Re: Proposal: Compression of large packets|
Sat, 1 Dec 2001 00:11:24 +0100|
I agree: We should find out which bit we could use for zpackets from
Olaf. For the moment, would it be kosher to just use one arbitrarily for
For configuring the compression of packets, there should be an option that
reads: if length(zpacket) is X% less than length(packet), send
zpacket; else send packet.
This would add considerable latency, but it could be coupled with 'and
length(packet) > 100' or some such thing. It may also make sense to check
the TOS flag. If the packet is flagged 'Minimize-Delay 16 (0x10) (from
iptables)', then never compress. That way we do our best to compress
everything, and let minimum delay packets through as fast as possible.
On Fri, 30 Nov 2001, Josef Drexler wrote:
> On Fri, 30 Nov 2001 ewheeler,AT,kaico,DOT,com wrote:
> > As I understand the code, ciped only exists to keep the bring up/down &
> > configure the cipcbX interface. I had thought all traffic and encryption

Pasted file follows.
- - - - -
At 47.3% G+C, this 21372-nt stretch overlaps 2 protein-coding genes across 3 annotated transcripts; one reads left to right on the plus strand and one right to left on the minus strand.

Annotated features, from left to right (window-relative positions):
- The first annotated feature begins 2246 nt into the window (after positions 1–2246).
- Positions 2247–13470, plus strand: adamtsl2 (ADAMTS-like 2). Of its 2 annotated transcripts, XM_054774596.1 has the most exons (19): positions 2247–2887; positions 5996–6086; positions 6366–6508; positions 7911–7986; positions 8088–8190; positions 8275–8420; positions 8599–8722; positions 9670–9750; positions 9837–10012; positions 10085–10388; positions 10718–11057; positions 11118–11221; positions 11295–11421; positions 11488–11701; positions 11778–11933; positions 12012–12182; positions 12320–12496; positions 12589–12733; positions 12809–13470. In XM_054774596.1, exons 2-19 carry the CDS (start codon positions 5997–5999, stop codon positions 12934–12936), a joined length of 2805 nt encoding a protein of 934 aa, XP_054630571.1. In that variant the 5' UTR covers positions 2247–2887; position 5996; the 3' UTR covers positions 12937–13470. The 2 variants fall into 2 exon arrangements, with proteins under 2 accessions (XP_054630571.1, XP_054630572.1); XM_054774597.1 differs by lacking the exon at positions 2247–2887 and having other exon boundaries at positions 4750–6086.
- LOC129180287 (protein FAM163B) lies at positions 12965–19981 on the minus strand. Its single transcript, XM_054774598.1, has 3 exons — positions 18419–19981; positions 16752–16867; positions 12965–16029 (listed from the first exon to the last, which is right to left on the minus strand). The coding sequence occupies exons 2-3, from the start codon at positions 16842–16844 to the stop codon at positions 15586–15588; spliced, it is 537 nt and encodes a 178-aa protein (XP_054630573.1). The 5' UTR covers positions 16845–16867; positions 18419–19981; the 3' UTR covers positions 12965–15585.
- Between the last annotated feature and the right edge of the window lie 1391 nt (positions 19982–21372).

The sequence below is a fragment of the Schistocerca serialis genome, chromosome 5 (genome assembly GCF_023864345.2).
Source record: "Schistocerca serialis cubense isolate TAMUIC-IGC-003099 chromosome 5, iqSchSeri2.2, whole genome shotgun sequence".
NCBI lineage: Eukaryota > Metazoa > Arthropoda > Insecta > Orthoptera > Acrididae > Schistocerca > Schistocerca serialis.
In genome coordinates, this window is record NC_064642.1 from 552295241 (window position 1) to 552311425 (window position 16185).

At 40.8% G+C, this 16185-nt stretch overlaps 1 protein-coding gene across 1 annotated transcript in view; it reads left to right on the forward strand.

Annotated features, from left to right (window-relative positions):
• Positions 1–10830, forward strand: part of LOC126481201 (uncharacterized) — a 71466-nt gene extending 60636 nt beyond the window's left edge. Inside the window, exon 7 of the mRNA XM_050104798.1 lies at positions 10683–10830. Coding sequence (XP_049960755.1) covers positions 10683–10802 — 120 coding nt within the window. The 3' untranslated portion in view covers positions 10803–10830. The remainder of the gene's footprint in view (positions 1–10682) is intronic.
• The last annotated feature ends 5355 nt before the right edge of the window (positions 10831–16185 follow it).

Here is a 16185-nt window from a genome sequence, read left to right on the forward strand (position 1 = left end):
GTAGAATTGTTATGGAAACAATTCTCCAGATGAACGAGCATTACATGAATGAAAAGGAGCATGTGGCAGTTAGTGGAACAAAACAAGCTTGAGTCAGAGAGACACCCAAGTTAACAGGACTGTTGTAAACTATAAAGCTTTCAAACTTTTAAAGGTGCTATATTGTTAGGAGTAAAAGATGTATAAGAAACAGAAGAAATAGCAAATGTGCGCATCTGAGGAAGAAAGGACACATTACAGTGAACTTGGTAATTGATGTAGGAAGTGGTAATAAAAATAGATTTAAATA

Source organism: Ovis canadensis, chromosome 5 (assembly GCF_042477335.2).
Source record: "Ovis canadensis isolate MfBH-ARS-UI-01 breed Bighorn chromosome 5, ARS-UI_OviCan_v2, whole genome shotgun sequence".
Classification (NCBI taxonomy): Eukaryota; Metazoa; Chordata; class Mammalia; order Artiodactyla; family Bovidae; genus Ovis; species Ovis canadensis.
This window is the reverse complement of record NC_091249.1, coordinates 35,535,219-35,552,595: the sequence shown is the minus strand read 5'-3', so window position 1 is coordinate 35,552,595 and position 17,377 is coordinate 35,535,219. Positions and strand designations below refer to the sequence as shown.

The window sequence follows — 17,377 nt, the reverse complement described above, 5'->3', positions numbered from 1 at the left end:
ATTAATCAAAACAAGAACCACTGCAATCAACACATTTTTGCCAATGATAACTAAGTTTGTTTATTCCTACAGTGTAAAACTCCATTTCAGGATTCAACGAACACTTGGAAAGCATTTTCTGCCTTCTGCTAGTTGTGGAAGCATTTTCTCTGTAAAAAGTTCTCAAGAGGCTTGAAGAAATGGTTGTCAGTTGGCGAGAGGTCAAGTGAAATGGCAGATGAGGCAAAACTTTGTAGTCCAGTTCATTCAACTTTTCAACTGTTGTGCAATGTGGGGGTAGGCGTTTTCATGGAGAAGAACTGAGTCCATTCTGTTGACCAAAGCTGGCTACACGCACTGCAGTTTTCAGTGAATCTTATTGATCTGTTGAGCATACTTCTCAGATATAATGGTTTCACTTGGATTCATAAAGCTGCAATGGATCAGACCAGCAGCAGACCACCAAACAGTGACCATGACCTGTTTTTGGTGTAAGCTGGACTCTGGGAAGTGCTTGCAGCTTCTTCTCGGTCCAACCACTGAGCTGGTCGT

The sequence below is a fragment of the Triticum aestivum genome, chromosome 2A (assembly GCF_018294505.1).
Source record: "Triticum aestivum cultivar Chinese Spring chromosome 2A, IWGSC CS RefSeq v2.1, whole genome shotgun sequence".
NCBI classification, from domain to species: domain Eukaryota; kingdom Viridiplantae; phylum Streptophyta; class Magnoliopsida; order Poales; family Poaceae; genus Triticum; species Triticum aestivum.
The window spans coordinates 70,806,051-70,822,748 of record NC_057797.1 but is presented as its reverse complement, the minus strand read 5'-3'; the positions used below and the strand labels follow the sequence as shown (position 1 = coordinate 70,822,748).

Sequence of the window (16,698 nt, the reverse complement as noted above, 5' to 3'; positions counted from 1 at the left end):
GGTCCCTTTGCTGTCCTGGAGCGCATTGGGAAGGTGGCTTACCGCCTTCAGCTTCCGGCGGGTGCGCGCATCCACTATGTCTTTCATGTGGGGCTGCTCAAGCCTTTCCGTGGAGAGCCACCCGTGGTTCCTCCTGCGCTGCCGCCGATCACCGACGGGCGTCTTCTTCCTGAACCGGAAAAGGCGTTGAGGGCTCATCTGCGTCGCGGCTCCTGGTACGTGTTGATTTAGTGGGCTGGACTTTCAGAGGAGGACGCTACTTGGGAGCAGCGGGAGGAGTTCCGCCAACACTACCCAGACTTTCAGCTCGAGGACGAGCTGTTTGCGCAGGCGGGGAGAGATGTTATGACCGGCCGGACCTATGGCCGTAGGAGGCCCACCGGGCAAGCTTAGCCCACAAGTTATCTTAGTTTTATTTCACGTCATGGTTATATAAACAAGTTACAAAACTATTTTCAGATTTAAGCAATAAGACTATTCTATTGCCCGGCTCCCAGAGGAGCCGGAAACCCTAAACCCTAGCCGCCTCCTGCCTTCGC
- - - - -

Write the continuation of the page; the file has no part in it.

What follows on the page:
> > handling happens in the kernel. I agree, if this can happen in userland,
> > all the better; but I know know if it will be possible.
> You're probably right about the module, that would make sense. And if we
> can't do it in user-space a module will have to be good enough for now.
> > What do you mean by "...we can have a bit in P..." below? I've not heard
> > the colloquialism.
> I just mean that there needs to be a way to distinguish between compressed
> and uncompressed packets, and in the description of the CIPE protocol
> there is a value called "P" that would serve this purpose. Currently bits
> 7, 3 and 0 are reserved, and one of these could be used to indicate
> whether a packet is compressed. This is necessary so that we can avoid to
> send packets where compression increased the size, and also to use
> compression only for certain packets. Right now I would like to be able
> to choose based on packet size, but additional hooks would be useful, for
> example to exclude ssh packets based on tcp ports because they cannot be
> Alternatively we could define a new packet type, compressed data using one
> of the currently reserved types 10 or 11. Either choice might interfere
> with Olaf's future plans so I would like to have his input on this first.
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